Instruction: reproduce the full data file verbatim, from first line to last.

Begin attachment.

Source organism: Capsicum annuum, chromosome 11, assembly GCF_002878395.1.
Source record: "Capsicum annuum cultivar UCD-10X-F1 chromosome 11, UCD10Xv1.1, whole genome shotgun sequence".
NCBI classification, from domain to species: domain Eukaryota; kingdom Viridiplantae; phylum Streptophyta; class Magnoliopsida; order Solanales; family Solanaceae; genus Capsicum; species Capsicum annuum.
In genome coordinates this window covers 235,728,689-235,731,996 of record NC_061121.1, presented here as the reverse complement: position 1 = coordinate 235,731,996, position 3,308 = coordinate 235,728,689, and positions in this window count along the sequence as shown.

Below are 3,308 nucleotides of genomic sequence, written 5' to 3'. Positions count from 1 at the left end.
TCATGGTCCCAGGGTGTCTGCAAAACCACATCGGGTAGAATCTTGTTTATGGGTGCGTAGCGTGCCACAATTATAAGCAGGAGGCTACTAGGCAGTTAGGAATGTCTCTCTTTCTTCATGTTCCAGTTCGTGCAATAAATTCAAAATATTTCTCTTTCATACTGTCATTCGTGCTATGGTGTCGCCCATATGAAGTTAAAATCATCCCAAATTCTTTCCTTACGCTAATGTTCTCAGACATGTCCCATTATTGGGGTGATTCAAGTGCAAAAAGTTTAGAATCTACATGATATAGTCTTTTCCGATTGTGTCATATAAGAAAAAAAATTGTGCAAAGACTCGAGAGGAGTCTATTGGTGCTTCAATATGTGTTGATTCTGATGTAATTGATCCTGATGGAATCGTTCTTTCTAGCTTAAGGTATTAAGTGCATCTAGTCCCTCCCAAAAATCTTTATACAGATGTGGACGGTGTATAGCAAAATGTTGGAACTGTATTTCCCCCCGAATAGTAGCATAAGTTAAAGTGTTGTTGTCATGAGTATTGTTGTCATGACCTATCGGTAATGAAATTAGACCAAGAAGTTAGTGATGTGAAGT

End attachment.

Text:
Source organism: Capsicum annuum, chromosome 11, assembly GCF_002878395.1.
Source record: "Capsicum annuum cultivar UCD-10X-F1 chromosome 11, UCD10Xv1.1, whole genome shotgun sequence".
NCBI classification, from domain to species: domain Eukaryota; kingdom Viridiplantae; phylum Streptophyta; class Magnoliopsida; order Solanales; family Solanaceae; genus Capsicum; species Capsicum annuum.
In genome coordinates this window covers 235,728,689-235,731,996 of record NC_061121.1, presented here as the reverse complement: position 1 = coordinate 235,731,996, position 3,308 = coordinate 235,728,689, and positions in this window count along the sequence as shown.

Below are 3,308 nucleotides of genomic sequence, written 5' to 3'. Positions count from 1 at the left end.
TCATGGTCCCAGGGTGTCTGCAAAACCACATCGGGTAGAATCTTGTTTATGGGTGCGTAGCGTGCCACAATTATAAGCAGGAGGCTACTAGGCAGTTAGGAATGTCTCTCTTTCTTCATGTTCCAGTTCGTGCAATAAATTCAAAATATTTCTCTTTCATACTGTCATTCGTGCTATGGTGTCGCCCATATGAAGTTAAAATCATCCCAAATTCTTTCCTTACGCTAATGTTCTCAGACATGTCCCATTATTGGGGTGATTCAAGTGCAAAAAGTTTAGAATCTACATGATATAGTCTTTTCCGATTGTGTCATATAAGAAAAAAAATTGTGCAAAGACTCGAGAGGAGTCTATTGGTGCTTCAATATGTGTTGATTCTGATGTAATTGATCCTGATGGAATCGTTCTTTCTAGCTTAAGGTATTAAGTGCATCTAGTCCCTCCCAAAAATCTTTATACAGATGTGGACGGTGTATAGCAAAATGTTGGAACTGTATTTCCCCCCGAATAGTAGCATAAGTTAAAGTGTTGTTGTCATGAGTATTGTTGTCATGACCTATCGGTAATGAAATTAGACCAAGAAGTTAGTGATGTGAAGT